Exclusive: A new political party for Sefton?
Plus, a recommended long read about a far-right election candidate in St Helens, and the rest of the weekly briefing
Dear readers — today, we’re returning to Sefton’s political drama as five councillors reveal a plan to form their own renegade group.
This week’s briefing also has plenty of recommendations for the Bank Holiday weekend, including wild swimming, prosecco and yoga, world cinema and a great event on Bold Street we’ll be attending on Wednesday.
Thanks for your kind comments about our weekend read, which was a perceptive piece by Jack Walton looking at the state of Everton FC. Longtime Post reader Dr David Jeffery wrote in: “You've done what I thought was impossible — made me read about football, and enjoy it!” Read the piece here.
Before we get into it: As you know, we rely on reader subscriptions to make our journalism sustainable and fund our reporting. Our goal was to reach 350 members by the end of April, and we have now sailed past that. A warm welcome to the new subscribers who signed up over the weekend. If you want to join them and support independent journalism in Liverpool, it works out at £1.25 a week if you pay for a year up front.
☁️ This week’s weather
The big story: A new political party for Sefton?
The top line: A renegade group of five councillors is set to launch a new party in Sefton. Frustrated with the local leadership, the councillors are planning to break from the Labour Party. The Post hears that they are seeking advice from the Liverpool Community Independents, a similar splinter group that formed last month.
The councillors are: Patrick McKinley, Yvonne Sayers and her husband John (who are Labour). They are joined by Tony Carr and Andy Wilson (who are ex-Labour independents). Neil Spencer, an independent candidate for Park ward, is also part of the group.
What do they stand for? The party’s working title is the Federation of Councillors. They hope to unite independents in Merseyside. A draft manifesto shared with The Post says the federation believes in “democracy, openness and transparency” and called for local and national parties to stop meddling in community issues.
The context: Some Labour members complain of being unfairly sidelined for disagreeing with the two families who control Sefton politics, the Mahers and the Dowds (Ian Maher is the council leader, Peter Dowd the MP for Bootle).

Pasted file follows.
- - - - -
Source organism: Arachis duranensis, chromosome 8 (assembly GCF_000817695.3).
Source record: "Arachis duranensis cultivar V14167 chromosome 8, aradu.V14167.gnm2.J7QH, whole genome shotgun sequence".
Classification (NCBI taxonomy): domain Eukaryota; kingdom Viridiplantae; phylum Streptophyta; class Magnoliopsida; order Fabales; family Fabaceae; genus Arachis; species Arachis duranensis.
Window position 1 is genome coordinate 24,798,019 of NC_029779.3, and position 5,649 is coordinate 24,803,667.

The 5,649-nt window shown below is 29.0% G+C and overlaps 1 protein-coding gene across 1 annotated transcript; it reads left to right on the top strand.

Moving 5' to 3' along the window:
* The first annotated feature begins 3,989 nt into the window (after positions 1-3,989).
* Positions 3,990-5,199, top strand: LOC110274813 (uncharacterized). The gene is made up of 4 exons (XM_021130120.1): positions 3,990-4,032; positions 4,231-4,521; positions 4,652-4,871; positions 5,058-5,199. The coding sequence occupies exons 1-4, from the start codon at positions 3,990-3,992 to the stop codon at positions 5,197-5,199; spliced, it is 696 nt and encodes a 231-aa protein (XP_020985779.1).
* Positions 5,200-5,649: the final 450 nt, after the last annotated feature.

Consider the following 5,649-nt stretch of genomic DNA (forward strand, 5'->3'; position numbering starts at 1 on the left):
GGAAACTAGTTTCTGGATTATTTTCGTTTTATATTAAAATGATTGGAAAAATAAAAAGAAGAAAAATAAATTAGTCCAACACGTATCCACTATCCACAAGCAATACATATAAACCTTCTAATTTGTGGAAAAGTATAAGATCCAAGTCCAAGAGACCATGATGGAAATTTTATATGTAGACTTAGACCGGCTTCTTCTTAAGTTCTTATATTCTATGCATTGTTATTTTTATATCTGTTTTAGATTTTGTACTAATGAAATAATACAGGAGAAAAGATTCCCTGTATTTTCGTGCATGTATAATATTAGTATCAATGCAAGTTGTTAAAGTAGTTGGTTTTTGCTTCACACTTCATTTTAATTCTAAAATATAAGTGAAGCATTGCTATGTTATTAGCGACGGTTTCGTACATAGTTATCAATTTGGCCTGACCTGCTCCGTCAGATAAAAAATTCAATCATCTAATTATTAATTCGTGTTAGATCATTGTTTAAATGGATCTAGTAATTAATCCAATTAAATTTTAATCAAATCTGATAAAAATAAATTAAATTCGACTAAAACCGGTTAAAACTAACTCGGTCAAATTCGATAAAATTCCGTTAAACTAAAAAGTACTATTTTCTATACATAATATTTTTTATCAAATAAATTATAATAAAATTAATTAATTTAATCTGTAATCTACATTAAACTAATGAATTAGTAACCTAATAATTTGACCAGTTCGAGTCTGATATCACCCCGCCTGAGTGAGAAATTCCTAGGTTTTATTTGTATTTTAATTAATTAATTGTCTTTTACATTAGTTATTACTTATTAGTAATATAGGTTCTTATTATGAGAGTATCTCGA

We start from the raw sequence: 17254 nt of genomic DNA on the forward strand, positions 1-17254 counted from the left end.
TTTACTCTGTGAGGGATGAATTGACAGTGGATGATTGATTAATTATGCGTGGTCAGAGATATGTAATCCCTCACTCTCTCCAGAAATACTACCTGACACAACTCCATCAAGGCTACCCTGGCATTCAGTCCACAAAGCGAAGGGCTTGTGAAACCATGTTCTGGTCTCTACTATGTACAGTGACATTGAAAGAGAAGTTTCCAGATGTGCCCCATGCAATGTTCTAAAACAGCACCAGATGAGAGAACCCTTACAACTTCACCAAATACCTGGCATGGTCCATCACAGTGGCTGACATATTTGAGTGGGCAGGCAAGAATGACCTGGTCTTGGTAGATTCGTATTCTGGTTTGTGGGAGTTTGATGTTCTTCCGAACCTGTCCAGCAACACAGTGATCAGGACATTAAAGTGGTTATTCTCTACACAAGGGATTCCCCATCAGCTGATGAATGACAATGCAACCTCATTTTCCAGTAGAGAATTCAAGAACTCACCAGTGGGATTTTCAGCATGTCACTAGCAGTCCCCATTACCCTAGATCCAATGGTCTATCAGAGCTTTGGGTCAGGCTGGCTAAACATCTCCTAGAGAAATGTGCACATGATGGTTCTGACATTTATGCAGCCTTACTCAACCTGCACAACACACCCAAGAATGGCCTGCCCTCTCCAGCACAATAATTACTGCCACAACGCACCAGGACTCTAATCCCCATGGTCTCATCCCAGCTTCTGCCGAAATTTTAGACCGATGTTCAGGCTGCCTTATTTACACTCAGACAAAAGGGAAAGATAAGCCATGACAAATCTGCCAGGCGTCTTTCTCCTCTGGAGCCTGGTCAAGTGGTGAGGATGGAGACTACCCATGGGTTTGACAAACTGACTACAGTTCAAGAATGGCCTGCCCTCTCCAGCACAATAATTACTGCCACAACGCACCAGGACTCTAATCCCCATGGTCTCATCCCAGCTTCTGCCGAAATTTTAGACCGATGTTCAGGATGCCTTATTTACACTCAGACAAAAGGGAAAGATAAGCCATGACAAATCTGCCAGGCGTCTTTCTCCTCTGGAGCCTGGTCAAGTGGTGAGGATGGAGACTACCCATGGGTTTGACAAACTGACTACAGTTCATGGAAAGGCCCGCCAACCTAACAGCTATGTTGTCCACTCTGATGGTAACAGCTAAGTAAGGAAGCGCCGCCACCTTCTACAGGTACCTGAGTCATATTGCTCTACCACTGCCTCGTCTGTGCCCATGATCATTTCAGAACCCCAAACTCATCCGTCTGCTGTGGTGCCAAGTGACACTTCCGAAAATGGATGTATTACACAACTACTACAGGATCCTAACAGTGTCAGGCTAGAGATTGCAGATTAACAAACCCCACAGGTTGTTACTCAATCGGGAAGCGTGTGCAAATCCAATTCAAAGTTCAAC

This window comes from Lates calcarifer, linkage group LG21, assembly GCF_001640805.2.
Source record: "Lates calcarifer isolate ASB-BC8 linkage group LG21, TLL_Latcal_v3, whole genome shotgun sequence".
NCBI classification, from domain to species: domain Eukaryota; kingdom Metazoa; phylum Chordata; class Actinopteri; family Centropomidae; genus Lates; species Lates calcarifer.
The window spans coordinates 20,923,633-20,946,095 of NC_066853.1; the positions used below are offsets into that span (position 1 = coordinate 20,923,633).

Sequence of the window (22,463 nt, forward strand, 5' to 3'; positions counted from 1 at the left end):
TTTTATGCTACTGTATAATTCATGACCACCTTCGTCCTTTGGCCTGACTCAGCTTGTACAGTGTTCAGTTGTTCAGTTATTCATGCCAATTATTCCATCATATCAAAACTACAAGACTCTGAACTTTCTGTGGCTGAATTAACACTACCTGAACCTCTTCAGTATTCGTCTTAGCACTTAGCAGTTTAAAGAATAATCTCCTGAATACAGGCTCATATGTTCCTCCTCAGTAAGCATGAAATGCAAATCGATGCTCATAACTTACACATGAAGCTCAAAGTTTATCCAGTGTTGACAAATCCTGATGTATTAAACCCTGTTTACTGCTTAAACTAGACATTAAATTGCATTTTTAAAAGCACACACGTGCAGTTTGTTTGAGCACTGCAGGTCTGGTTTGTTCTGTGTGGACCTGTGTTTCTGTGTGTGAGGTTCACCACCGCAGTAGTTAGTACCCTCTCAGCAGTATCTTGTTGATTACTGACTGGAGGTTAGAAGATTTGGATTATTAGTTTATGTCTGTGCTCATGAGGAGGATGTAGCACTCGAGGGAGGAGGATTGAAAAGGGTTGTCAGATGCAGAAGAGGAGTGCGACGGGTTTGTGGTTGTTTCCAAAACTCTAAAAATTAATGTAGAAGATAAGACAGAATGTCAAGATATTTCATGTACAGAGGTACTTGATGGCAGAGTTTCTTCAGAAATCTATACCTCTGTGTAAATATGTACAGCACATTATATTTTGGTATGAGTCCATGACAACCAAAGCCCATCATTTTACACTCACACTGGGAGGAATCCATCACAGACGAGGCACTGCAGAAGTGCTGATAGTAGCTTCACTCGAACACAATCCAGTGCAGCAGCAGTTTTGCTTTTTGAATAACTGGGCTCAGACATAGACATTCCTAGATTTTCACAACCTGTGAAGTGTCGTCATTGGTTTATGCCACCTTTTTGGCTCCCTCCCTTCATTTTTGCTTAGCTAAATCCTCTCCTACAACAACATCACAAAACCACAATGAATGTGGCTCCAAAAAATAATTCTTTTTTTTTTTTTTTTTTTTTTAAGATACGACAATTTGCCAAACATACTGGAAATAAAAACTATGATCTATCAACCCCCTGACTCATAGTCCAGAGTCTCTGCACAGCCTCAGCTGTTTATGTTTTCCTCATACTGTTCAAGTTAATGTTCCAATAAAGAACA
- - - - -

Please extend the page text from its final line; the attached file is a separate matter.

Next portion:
Yvonne Sayers, a councillor for Sudell, says she was blocked from contesting this May’s election after she endorsed Fair Deal for Maghull, a campaign accusing Sefton of diverting regeneration funds away from the area.
Sayers, as The Champion first reported, believes she is being punished for speaking out against Sefton. Labour says she had not met a party requirement that electoral candidates put in enough campaign hours by an April deadline, but Sayers says that she was deselected four days beforehand.
What’s going on? Some local politicians say the power of the Maher-Dowd clans makes it hard to break with the party line. In a statement, John Pugh, Southport’s former Lib Dem MP, said Sefton’s “over-authoritarian and over-centralised” leadership stifles dissent. He added “the march of the independents” is now taking place as ex-Labour councillors and candidates look to challenge the party’s hold on Merseyside. The Post understands that ten independents (two councillors, eight activists) will contest Sefton’s elections next month.
Among the candidates are Chris Doyle, who is campaigning in Ford against Liz Dowd, the wife of Peter, who was automatically chosen as the candidate after a curiously-timed investigation into bullying scrapped the usual selection process. John Rice is running against Ian Maher, the council leader, in Netherton and Orrell.